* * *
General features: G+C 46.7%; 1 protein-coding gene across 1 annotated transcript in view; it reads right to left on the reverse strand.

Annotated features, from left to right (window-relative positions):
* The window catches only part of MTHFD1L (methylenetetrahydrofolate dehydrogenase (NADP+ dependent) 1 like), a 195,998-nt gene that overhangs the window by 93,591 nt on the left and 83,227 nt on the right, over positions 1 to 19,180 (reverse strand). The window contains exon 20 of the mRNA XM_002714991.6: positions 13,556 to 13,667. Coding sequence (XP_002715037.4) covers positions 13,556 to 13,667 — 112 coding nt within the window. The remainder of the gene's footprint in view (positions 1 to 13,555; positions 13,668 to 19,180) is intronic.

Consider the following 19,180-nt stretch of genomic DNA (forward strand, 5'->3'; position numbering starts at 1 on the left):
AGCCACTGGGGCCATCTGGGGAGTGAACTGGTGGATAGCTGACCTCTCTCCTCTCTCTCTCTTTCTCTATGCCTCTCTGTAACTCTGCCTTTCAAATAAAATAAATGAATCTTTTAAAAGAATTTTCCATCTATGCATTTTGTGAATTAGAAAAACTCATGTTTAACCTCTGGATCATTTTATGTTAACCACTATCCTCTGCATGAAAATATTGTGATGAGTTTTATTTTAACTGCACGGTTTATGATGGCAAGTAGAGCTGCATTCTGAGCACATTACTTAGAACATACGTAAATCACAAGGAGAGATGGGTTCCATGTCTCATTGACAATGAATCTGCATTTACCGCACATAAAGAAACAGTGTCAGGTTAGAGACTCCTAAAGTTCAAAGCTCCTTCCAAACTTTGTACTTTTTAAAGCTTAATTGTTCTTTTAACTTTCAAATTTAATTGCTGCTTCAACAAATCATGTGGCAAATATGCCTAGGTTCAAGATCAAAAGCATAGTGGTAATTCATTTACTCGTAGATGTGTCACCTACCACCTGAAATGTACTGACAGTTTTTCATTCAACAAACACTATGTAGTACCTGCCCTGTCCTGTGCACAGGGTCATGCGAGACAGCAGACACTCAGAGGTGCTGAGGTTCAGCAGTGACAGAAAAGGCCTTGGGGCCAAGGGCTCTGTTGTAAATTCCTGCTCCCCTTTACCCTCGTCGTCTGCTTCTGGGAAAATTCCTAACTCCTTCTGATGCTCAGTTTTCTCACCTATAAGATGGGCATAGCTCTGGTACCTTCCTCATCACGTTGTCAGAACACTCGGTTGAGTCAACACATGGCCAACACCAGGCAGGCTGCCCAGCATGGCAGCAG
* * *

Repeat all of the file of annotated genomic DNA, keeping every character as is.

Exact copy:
General features: G+C 46.7%; 1 protein-coding gene across 1 annotated transcript in view; it reads right to left on the reverse strand.

Annotated features, from left to right (window-relative positions):
* The window catches only part of MTHFD1L (methylenetetrahydrofolate dehydrogenase (NADP+ dependent) 1 like), a 195,998-nt gene that overhangs the window by 93,591 nt on the left and 83,227 nt on the right, over positions 1 to 19,180 (reverse strand). The window contains exon 20 of the mRNA XM_002714991.6: positions 13,556 to 13,667. Coding sequence (XP_002715037.4) covers positions 13,556 to 13,667 — 112 coding nt within the window. The remainder of the gene's footprint in view (positions 1 to 13,555; positions 13,668 to 19,180) is intronic.

Consider the following 19,180-nt stretch of genomic DNA (forward strand, 5'->3'; position numbering starts at 1 on the left):
AGCCACTGGGGCCATCTGGGGAGTGAACTGGTGGATAGCTGACCTCTCTCCTCTCTCTCTCTTTCTCTATGCCTCTCTGTAACTCTGCCTTTCAAATAAAATAAATGAATCTTTTAAAAGAATTTTCCATCTATGCATTTTGTGAATTAGAAAAACTCATGTTTAACCTCTGGATCATTTTATGTTAACCACTATCCTCTGCATGAAAATATTGTGATGAGTTTTATTTTAACTGCACGGTTTATGATGGCAAGTAGAGCTGCATTCTGAGCACATTACTTAGAACATACGTAAATCACAAGGAGAGATGGGTTCCATGTCTCATTGACAATGAATCTGCATTTACCGCACATAAAGAAACAGTGTCAGGTTAGAGACTCCTAAAGTTCAAAGCTCCTTCCAAACTTTGTACTTTTTAAAGCTTAATTGTTCTTTTAACTTTCAAATTTAATTGCTGCTTCAACAAATCATGTGGCAAATATGCCTAGGTTCAAGATCAAAAGCATAGTGGTAATTCATTTACTCGTAGATGTGTCACCTACCACCTGAAATGTACTGACAGTTTTTCATTCAACAAACACTATGTAGTACCTGCCCTGTCCTGTGCACAGGGTCATGCGAGACAGCAGACACTCAGAGGTGCTGAGGTTCAGCAGTGACAGAAAAGGCCTTGGGGCCAAGGGCTCTGTTGTAAATTCCTGCTCCCCTTTACCCTCGTCGTCTGCTTCTGGGAAAATTCCTAACTCCTTCTGATGCTCAGTTTTCTCACCTATAAGATGGGCATAGCTCTGGTACCTTCCTCATCACGTTGTCAGAACACTCGGTTGAGTCAACACATGGCCAACACCAGGCAGGCTGCCCAGCATGGCAGCAG